People who are fully vaccinated against Covid-19 will reportedly still have to follow self-isolation rules after 21 June.
It is expected that the 10-day quarantine period for those who come into contact with positive cases will remain after lockdown ends next month, even if people have received both doses of a vaccine.
This could mean that the nearly 23 million people who are already fully vaccinated could be forced to isolate for 10 days if contacted by the NHS - and a negative Covid test will not be allowed to end quarantine early, according to the Daily Telegraph.
If the quarantine rule does remain after 21 June, it could deter people from visiting crowded places to avoid the risk of having to quarantine, while workplaces may be reluctant to allow vaccinated and unvaccinated employees to mix in the same space.
By comparison, people who are fully vaccinated in the US are only required to self-isolate after coming into contact with someone who has coronavirus if they show any symptoms.
Review of social distancing rules
The UK government has pushed back a review into social distancing until next week while it assesses the data on the Indian variant.
Prime Minister Boris Johnson has said he wants all the data possible before making a final decision about scrapping the ‘one metre-plus’ social distancing rule, and if face masks will no longer be needed after 21 June.
Government sources have reportedly argued that contact tracing should remain in place, as it is still possible to catch coronavirus, and spread it to others, even after having both doses of the vaccine.
Sources have also said there has been no indication a significant change to the rules on social distancing measures is coming, with many expecting guidance to remain beyond the last stage of the lockdown roadmap.
Work and Pensions Secretary Therese Coffey said on Tuesday (25 May) that she was “not aware of the basis” of the reports that fully vaccinated people will still be told to self isolate if they come into contact with positive cases after 21 June, adding it is still “too early” to speculate about the possible changes next month.
Speaking to LBC radio, Ms Coffey said: “I’m not aware of the basis of that particular information but, as has been said all along, we will keep working through all the data that has come in from right across the country to understand how we reduce the transmission of this (Indian) variant.
“I think it is too early to get into speculation about what will be happening with the social distancing and other elements from what we hope will still be June 21.
“We know that the virus and variants will continue to be a factor and an element of life in this country and within the world.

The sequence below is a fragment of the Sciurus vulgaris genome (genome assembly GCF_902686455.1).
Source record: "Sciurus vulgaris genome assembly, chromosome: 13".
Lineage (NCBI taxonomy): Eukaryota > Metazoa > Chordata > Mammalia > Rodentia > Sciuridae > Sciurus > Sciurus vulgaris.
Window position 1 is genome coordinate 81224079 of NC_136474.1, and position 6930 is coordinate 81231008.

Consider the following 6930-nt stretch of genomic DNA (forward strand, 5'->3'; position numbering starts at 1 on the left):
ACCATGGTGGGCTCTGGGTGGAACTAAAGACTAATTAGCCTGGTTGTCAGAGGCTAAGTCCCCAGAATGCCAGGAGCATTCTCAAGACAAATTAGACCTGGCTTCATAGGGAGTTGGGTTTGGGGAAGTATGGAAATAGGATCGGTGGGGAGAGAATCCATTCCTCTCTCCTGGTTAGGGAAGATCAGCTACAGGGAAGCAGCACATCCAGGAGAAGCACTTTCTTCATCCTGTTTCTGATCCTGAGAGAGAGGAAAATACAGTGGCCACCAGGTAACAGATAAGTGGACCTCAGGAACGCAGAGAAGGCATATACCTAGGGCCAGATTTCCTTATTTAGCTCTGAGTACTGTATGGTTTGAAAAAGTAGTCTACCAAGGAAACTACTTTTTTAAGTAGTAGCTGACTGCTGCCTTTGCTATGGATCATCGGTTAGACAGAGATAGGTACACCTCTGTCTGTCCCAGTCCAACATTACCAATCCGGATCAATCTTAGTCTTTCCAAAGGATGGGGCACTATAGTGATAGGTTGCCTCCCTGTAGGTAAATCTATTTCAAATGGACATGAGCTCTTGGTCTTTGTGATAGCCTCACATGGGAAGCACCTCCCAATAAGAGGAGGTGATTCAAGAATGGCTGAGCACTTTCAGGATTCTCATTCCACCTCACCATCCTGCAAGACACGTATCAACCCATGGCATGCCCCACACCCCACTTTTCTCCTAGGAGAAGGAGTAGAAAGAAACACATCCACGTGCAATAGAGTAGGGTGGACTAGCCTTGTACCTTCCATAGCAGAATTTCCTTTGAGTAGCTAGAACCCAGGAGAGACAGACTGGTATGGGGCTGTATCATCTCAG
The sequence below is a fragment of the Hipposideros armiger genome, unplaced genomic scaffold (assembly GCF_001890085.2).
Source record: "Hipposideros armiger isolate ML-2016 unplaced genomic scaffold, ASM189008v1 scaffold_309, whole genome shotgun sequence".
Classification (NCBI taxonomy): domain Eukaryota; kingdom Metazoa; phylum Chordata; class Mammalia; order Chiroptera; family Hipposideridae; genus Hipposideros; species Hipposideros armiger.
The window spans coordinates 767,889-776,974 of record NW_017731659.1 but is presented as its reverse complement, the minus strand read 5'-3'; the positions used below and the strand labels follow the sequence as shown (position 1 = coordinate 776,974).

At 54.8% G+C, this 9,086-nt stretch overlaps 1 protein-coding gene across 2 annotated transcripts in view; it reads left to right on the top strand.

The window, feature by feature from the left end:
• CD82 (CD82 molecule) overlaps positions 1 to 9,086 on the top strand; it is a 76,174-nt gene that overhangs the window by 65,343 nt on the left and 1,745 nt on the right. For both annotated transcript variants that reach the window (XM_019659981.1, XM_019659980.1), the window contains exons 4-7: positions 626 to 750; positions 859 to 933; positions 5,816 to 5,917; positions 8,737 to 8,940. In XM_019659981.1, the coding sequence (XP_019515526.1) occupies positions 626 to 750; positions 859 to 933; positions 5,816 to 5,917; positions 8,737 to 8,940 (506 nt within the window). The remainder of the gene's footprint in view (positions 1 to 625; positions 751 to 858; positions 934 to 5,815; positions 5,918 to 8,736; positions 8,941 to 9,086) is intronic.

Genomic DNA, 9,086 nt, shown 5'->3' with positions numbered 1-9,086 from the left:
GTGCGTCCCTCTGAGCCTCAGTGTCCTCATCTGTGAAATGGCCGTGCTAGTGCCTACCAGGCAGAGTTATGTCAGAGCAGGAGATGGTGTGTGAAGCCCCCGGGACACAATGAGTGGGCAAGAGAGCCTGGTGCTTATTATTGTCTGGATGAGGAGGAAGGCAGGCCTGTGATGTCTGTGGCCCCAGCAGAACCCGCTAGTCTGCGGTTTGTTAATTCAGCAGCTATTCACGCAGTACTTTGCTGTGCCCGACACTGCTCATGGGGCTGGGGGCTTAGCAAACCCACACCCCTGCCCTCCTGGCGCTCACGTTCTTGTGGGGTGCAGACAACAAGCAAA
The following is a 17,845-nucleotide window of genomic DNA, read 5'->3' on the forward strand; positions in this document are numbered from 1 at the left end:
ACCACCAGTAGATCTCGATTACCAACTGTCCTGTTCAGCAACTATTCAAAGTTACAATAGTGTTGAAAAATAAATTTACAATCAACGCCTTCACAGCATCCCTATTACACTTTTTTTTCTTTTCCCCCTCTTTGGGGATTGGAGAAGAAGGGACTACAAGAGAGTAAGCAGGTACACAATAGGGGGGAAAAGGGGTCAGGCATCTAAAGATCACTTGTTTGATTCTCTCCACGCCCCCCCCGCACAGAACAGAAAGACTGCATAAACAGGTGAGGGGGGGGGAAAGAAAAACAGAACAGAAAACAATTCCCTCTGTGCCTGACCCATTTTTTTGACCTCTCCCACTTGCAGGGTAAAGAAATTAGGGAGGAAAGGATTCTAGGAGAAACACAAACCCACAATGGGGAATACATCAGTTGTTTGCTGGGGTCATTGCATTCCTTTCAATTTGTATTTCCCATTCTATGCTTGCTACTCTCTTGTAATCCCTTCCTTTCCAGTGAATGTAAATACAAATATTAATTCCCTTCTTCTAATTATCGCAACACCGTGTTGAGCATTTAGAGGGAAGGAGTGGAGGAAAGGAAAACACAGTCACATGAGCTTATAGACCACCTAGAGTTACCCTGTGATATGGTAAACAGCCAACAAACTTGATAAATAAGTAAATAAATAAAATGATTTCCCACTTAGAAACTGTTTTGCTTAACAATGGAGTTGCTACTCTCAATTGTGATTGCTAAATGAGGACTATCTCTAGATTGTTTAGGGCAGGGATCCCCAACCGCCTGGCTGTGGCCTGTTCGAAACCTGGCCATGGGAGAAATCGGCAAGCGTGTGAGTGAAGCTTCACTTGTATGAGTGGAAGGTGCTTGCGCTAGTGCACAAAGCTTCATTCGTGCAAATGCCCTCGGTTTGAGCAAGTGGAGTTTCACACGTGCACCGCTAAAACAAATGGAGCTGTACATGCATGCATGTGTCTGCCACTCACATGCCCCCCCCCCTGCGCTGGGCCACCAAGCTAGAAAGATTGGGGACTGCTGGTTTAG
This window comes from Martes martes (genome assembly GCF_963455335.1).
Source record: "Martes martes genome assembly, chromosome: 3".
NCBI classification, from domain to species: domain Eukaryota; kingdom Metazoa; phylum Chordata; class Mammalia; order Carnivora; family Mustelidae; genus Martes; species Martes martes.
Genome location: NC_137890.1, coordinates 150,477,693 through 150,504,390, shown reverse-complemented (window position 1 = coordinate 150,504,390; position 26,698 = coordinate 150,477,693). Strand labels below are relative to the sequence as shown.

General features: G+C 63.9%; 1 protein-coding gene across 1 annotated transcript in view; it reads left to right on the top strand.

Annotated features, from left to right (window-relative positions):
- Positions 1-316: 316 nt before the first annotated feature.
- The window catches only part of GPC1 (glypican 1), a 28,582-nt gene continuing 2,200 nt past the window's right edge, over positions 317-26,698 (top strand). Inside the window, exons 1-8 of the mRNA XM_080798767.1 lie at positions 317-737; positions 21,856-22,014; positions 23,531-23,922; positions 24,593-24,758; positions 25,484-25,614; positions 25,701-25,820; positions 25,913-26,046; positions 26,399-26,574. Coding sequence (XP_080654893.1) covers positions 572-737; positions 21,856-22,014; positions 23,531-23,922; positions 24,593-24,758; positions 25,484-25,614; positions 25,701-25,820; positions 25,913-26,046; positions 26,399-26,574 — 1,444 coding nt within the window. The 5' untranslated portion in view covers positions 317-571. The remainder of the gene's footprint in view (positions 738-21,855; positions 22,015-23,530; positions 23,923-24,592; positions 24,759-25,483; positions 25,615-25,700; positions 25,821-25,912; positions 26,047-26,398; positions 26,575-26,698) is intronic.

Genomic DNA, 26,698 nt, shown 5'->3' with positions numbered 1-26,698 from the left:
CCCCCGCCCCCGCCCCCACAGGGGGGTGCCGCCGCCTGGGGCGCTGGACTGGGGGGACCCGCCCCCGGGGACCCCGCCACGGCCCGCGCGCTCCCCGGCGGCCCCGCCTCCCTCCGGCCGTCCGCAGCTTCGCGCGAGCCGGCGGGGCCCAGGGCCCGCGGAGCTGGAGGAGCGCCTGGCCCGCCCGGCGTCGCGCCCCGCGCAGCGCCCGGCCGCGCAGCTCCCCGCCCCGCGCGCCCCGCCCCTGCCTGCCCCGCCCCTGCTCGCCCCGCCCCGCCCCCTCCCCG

“That’s why the success of the vaccination programme so far is really important in trying to tackle the impact coronavirus can have, but also we are still trying to build the data and understanding the data and what happens with transmissions and how we are tackling new variants.”
Covid vaccines effective against Indian variant
The debate over possible changes to guidance next month comes after tests proved that both the Pfizer and AstraZeneca Covid vaccines are both effective against the Indian variant.
A Public Health England (PHE) study found both jabs provide a high level of protection after two doses, with the Pfizer vaccine found to be 88 per cent effective against symptomatic disease from the Indian strain two weeks after the second dose.
This compares to 93 per cent effectiveness against the Kent Covid strain.
The AstraZeneca vaccine proved to be 60 per cent effective against symptomatic disease from the Indian strain three weeks after the second dose, compared to 50 per cent effectiveness against the Kent strain over the same period.
Health Secretary Matt Hancock described the outcome as “groundbreaking”, while PHE said it expects to see even higher levels of effectiveness against hospital admission and death.
Dr Mary Ramsay, head of immunisation at PHE, said: “This study provides reassurance that two doses of either vaccine offer high levels of protection against symptomatic disease from the B1617.2 variant.
“We expect the vaccines to be even more effective at preventing hospitalisation and death, so it is vital to get both doses to gain maximum protection against all existing and emerging variants.”
The findings provide fresh hope that the final stage of lifting restrictions next month can go ahead as planned, after the Indian variant cast doubt on the lockdown roadmap.